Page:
Movie Review: Ola Bola

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This Malaysian production took its inspiration from the Olympic games qualification for the 1980 national football team. Helmed by Chiu Keng Guan, the acclaimed director of ‘The Journey’, one can expect a touching film with a lot of heart. That is pretty much what you’ll get: a movie that will make you root for the protagonists and cheer when it ends. However, it is far from perfect, and the shortcomings are hard to ignore.

The film is basically an underdog story, with the Malaysian football team trying their best to qualify for the 1980 Olympic games after narrowly missing out four years ago. In what was to be captain Chow Kwok Keong’s last chance at the Olympics, the stakes couldn’t be higher; the team must learn to work together and resolve their issues with the newly-appointed coach, Harry Mountain.

As a Malaysian and a football fan, I like this movie. There are a few heartwarming bits regarding unity, dedication and achieving your dreams. Those who are familiar with the Malaysian culture will find a few chuckles although I am not sure how well those content translate to non-Malaysians.

Unfortunately, the imperfections I’ve mentioned at the beginning of this post marred an otherwise great movie. For starters, the acting abilities leave a lot to be desired. Certain dramatic/emotional moments were ruined by woeful overacting. It was hard to take the characters’ struggles seriously when poignant moments were acted out with forced tears, screamed deliveries and chest thumpings.

Then there was the matter of characters. Some of the characters were well developed, and it was nice to see the chemistry between a few of them. My favourite characters were Mei Ling as Chow’s sister, and Rahman as the ever enthusiastic commentator; the former nailed it in a scene where she chastised her brother. However, Chow proved to be a weak link, as his constant sour expression got tedious halfway through the movie. His lady love, Siew Lee, was not much better; she was disposable and two dimensional as the ever-supportive girlfriend, and hardly got any lines.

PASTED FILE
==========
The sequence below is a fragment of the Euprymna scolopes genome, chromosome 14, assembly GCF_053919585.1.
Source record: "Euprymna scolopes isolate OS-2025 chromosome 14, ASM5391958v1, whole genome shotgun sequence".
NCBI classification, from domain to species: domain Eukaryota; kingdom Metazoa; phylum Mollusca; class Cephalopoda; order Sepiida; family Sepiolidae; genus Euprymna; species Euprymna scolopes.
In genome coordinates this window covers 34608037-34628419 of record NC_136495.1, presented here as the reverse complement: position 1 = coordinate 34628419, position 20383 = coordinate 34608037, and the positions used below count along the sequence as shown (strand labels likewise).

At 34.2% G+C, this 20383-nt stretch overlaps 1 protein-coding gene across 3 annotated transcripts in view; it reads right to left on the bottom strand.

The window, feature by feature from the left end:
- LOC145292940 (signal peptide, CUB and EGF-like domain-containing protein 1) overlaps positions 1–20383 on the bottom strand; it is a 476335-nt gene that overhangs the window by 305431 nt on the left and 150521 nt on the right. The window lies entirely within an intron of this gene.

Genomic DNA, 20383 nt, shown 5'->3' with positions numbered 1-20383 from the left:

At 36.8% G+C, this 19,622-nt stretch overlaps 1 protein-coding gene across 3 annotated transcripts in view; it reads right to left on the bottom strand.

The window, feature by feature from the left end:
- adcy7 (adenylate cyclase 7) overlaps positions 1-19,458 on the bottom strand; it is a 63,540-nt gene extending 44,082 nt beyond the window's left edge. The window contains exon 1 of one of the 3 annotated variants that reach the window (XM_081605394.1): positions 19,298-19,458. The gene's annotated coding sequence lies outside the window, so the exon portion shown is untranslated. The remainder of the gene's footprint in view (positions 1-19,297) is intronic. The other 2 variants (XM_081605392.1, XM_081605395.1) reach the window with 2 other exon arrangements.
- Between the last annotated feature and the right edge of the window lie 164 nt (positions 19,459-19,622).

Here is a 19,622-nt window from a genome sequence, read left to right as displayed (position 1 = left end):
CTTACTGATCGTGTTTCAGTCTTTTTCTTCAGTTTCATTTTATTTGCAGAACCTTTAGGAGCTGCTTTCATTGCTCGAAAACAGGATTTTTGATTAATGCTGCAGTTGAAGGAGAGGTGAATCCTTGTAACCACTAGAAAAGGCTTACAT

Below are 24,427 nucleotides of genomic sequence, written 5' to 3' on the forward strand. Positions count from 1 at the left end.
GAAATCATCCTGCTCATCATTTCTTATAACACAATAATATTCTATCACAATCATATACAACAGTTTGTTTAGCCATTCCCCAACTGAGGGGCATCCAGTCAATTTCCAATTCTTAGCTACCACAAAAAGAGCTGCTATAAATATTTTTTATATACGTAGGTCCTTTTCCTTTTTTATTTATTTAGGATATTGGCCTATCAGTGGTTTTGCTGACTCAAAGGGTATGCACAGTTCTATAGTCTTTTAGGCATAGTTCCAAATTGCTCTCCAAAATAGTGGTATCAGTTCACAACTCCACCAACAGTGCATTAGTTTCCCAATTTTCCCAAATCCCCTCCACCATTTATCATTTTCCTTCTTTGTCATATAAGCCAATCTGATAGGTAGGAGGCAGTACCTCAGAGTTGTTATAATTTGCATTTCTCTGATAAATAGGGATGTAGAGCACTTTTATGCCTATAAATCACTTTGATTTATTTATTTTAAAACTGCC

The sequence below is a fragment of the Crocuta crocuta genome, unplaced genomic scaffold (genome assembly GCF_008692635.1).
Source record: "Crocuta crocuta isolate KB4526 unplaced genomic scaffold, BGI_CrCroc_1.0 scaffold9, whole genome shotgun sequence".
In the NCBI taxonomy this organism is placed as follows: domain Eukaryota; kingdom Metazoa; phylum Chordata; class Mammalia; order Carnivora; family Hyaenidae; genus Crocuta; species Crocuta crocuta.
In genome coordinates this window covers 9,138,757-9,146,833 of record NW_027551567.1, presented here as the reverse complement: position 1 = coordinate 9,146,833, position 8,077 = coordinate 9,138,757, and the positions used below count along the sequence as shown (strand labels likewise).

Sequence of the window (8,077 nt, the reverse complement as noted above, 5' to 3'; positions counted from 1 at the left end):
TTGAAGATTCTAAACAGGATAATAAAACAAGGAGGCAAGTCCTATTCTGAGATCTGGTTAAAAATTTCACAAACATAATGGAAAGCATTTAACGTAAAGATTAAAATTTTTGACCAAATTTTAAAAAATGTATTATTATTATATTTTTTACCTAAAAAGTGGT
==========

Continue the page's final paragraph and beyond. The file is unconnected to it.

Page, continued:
Lastly, I question the decision to write the Koreans (the opponents) as villains. While I am not sure how historically accurate the match was (for sure the final score was changed from 2-1 to 3-2), painting the Koreans as sneaky villains gave the climax a ridiculous feel. It was as if the director was afraid that the audience would not root for the main characters if they weren’t shown in contrast to some mean footballers. We are not watching a James Bond film, we don’t need sneaky, cheating villains! We can support the main characters because we saw how hard they trained and followed their struggles. Have some faith in your characters, will ya? After all, we did spend an hour or so watching them mope, whine, argue and eventually learn to cooperate with each other (through a dramatic training montage too!) on screen.

Still, as far as Malaysian made films go, this definitely ranks as one of the better ones. The story is not bad, and there are quite a lot of endearing moments despite some of the weaker parts. Malaysians would love the sense of unity and the nostalgia evoked, and it certainly made me wish that our football team will return to its golden years.

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